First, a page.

Unlocking the Unrealized Potential of Adult Immunization: A NEHI Policy Brief

Posted On March 26th, 2020

Unlocking the Unrealized Potential of Adult Immunization: A NEHI Policy Brief
This NEHI policy brief outlines research and recommendations for improving the state of adult immunizations to prevent disease.
The coronavirus pandemic brings home the importance of raising the rates at which American adults are immunized with the yearly influenza vaccine, as well as with other high-priority vaccines recommended by the CDC’s Advisory Committee on Immunization Practices (ACIP). The importance of maintaining the health of our general population, and especially of adults with health risks, cannot be overstated.  COVID-19 makes this truth unavoidable.

Encouraging progress has been made in the last decade. Insurance coverage of adult immunizations is better for many patients. Community pharmacists play an ever-growing role as immunizers providing greater access. Adult immunization rates have ticked up over the last decade.  But progress remains incremental and, as our findings make clear, immunization policy remains a patchwork.  Among other things, out-of-pocket cost obligations for patients varies from one type of insurance coverage to another. Immunization authority for pharmacists and other community-based immunizers is inconsistent from state to state. Payment incentives for raising adult immunization rates are misaligned among payers, hospital systems and physician offices, and community-based immunizers such as pharmacists.

We cannot avoid the COVID-19 virus now. But we may be able to do so in the future, and certainly we may be able to minimize hospitalizations and the other adverse consequences of influenza IF we recognize that fixing our immunization policies is an urgent task. 
NEHI recommends action in four areas:
  • Affordability: Harmonize coverage policy across public and private sector health insurance plans to lower or eliminate out-of-pocket costs to adult immunization;
  • Access: Harmonize scope-of-practice regulation so that community-based immunizers, such as pharmacists, have similar immunizing authority in all communities and in all states. Always make immunization with ACIP-recommended vaccines an “always in-network” service;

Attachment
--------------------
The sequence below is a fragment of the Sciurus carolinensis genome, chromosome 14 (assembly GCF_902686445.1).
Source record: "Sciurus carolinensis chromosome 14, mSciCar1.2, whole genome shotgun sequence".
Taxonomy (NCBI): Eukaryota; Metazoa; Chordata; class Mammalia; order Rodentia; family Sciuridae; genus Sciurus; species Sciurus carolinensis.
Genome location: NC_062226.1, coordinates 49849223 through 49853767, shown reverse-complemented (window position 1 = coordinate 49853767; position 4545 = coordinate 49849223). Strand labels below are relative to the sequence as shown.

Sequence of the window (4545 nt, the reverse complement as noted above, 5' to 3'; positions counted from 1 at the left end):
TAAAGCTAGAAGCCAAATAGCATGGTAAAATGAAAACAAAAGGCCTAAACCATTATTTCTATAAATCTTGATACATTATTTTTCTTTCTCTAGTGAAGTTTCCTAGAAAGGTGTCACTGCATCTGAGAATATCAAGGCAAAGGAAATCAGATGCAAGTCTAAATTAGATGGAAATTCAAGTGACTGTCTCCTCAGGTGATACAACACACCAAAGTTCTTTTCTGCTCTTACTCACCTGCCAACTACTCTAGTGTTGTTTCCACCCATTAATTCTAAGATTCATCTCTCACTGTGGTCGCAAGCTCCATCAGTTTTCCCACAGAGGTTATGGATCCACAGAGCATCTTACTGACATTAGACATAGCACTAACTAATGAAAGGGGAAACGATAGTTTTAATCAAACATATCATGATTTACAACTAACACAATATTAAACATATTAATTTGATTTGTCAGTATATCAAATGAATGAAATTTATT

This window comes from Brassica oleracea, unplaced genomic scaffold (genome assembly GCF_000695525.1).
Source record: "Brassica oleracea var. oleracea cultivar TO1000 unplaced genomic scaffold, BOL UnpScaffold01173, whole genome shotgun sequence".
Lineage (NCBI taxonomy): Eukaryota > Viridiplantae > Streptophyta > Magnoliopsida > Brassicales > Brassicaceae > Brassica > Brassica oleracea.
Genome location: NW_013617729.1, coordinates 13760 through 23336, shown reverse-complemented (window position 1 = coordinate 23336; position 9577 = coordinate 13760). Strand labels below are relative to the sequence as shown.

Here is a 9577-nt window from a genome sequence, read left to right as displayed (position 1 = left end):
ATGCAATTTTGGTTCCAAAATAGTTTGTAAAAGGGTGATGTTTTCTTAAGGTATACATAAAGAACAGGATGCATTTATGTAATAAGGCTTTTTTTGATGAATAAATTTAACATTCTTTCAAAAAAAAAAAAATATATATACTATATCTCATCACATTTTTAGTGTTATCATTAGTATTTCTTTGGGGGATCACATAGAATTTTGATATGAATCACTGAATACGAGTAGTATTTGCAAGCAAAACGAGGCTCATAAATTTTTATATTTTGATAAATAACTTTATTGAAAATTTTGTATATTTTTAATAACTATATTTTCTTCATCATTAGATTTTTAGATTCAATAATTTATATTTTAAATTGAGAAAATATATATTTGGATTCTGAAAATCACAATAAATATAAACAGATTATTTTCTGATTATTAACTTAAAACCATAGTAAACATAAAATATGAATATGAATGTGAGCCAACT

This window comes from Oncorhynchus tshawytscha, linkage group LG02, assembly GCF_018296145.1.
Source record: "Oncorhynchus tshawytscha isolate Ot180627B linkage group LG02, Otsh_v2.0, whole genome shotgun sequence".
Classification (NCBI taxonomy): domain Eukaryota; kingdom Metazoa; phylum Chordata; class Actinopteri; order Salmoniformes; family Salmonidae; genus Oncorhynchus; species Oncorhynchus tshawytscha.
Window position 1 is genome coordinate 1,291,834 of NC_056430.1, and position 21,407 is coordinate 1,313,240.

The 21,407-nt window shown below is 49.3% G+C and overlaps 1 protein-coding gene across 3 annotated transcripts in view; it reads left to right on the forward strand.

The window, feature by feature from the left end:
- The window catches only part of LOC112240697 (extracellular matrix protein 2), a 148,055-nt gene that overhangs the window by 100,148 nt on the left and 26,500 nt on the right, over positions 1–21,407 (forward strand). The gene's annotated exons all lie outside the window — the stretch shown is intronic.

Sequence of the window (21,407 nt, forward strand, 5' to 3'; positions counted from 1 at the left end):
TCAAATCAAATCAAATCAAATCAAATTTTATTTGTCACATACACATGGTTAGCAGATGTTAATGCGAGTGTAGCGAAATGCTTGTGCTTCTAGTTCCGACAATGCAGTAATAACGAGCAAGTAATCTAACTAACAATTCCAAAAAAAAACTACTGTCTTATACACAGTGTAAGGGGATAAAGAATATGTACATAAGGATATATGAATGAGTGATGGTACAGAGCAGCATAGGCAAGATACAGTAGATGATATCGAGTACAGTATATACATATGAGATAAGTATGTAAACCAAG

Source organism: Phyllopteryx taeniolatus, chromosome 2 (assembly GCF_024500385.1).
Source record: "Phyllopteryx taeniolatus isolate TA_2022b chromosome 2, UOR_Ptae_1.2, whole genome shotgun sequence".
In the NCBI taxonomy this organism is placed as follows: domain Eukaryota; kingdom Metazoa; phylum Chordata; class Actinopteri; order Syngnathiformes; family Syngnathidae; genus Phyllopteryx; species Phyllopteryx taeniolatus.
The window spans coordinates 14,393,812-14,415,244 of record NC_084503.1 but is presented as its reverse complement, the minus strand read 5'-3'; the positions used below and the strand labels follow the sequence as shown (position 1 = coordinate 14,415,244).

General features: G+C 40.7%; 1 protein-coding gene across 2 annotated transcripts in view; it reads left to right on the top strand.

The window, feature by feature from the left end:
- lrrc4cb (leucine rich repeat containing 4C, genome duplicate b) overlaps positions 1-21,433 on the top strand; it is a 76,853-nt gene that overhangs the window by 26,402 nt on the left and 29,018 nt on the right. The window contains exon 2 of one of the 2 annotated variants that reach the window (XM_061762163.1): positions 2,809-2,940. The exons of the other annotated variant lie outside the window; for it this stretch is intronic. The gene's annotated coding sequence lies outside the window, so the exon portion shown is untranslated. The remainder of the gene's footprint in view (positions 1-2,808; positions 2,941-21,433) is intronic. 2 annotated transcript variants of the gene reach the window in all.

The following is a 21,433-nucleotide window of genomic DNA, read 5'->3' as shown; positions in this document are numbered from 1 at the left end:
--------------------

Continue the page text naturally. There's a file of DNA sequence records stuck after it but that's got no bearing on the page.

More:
• Information: Align reporting standards for state immunization information systems—and secure public investments in these-- so that they provide all authorized immunizers with accurate patient immunization histories and allow all authorized immunizers to see immunization histories in real time;
  • Innovation: Incentivize investments to scale innovative models of patient screening, referral and immunization to reach adults who have not received recommended immunizations.  
Adult immunization – one of the most highly effective of evidence-based services – must be a high priority. These recommendations will require effort and careful consideration of, among other things, how increased costs should be apportioned between health insurance plans and other sources of public and private payment. Nevertheless, we have solved far greater challenges. We cannot continue to push this issue into the future.

NEHI’s analysis is an outgrowth of discussions it generated among leading patient advocates, clinicians, health insurance leaders, biopharma experts, and others. For more information, please contact Tom Hubbard, NEHI Vice President of Policy Research, at thubbard@nehi.net.


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